Swedish forest will clean up oil spills

A paper-like absorbent can make oil decontamination more efficient, both on land and in water. Download original picture here.

Sweden is rich in innovation when it comes to finding new uses for the forest. The next big thing might be a pulp that absorbs oil but rejects water. Thanks to the right industrial contacts, the product is about to enter a promising market.

Sometimes nature itself has the smartest solutions to human problems. The Swedish company Biosorbe has a brilliant example - an innovation that utilizes smart components from nature’s own eco-cycle to clean oil from environments where it is not supposed to be.

The product looks a lot like paper sheet but has other qualities. It is made from cellulose and a mixture of natural components, which makes an efficient oil absorber. The method has been developed in collaboration with the Royal Institute of Technology in Sweden.

"The oil stays in the absorber even if it comes into contact with water, and it stays afloat for a long time," explains Biosorbe’s CEO and co-founder Erik Josephsson.

The absorber recently moved from lab to pilot production with help from Rottneros pulp mill in Sunne, Sweden. Biosorbe has temporarily moved to the mill as a result of matchmaking through the forest-based bioeconomy cluster Paper Province.

Nils Hauri, director of Innovation and Strategic Projects at Rottneros, says that supporting Biosorbe with facilities, process knowledge and raw material was an obvious thing to do.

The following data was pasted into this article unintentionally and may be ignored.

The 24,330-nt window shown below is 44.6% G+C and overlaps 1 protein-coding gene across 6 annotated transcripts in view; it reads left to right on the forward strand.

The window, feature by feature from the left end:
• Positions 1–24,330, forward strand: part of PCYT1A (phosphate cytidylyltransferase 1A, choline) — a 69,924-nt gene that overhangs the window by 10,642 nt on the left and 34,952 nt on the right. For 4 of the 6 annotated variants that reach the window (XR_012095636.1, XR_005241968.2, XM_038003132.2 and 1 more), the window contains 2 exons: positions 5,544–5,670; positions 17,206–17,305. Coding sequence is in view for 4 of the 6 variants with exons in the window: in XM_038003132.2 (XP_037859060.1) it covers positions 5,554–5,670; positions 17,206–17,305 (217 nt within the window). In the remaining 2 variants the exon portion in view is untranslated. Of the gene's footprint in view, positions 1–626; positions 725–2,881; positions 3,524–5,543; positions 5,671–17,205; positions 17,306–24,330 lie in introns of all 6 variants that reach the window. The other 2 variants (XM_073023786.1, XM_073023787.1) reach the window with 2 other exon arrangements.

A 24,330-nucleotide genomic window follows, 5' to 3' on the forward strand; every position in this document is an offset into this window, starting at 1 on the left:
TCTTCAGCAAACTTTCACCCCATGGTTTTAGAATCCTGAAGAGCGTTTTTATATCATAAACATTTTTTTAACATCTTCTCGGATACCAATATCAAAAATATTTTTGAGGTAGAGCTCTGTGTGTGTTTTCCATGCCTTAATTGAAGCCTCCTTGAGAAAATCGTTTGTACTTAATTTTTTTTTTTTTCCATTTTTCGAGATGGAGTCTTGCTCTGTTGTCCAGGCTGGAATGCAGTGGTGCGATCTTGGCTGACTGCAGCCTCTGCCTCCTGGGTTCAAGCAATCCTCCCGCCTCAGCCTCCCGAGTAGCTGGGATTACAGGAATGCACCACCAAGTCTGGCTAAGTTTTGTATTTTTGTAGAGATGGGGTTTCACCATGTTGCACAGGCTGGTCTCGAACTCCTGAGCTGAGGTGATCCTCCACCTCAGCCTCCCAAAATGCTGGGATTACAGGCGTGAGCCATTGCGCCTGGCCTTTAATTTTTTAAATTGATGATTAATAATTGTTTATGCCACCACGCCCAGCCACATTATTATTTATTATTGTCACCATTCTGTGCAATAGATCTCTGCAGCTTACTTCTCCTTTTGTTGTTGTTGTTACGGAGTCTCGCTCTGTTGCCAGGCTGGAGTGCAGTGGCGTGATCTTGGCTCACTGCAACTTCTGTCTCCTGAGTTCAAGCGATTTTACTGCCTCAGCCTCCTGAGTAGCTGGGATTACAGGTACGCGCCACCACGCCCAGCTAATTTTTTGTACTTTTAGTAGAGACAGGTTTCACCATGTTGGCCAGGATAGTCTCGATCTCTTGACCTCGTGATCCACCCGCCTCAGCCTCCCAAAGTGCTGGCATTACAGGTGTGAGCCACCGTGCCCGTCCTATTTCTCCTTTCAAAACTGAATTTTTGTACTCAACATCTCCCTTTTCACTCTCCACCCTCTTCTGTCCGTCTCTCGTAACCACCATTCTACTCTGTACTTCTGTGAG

"We also aim to refine forest materials further and think that this is a promising path. Furthermore, we know how difficult it can be to go from lab to production, so it feels good to be able to help. It is important to think outside our own box. And when you are part of a cluster that brings together companies like ours, exciting things will happen," says Nils Hauri.

Another competitive advantage for Biosorbe’s absorber is that most of the oil can be squeezed out and reused after the clean-up, for instance as fuel.

"Emergency services, the transportation sector and waste management companies are showing a great interest in our product. We are scaling up production and delivering test products as we speak. This has potential to become really big," Erik Josephsson says.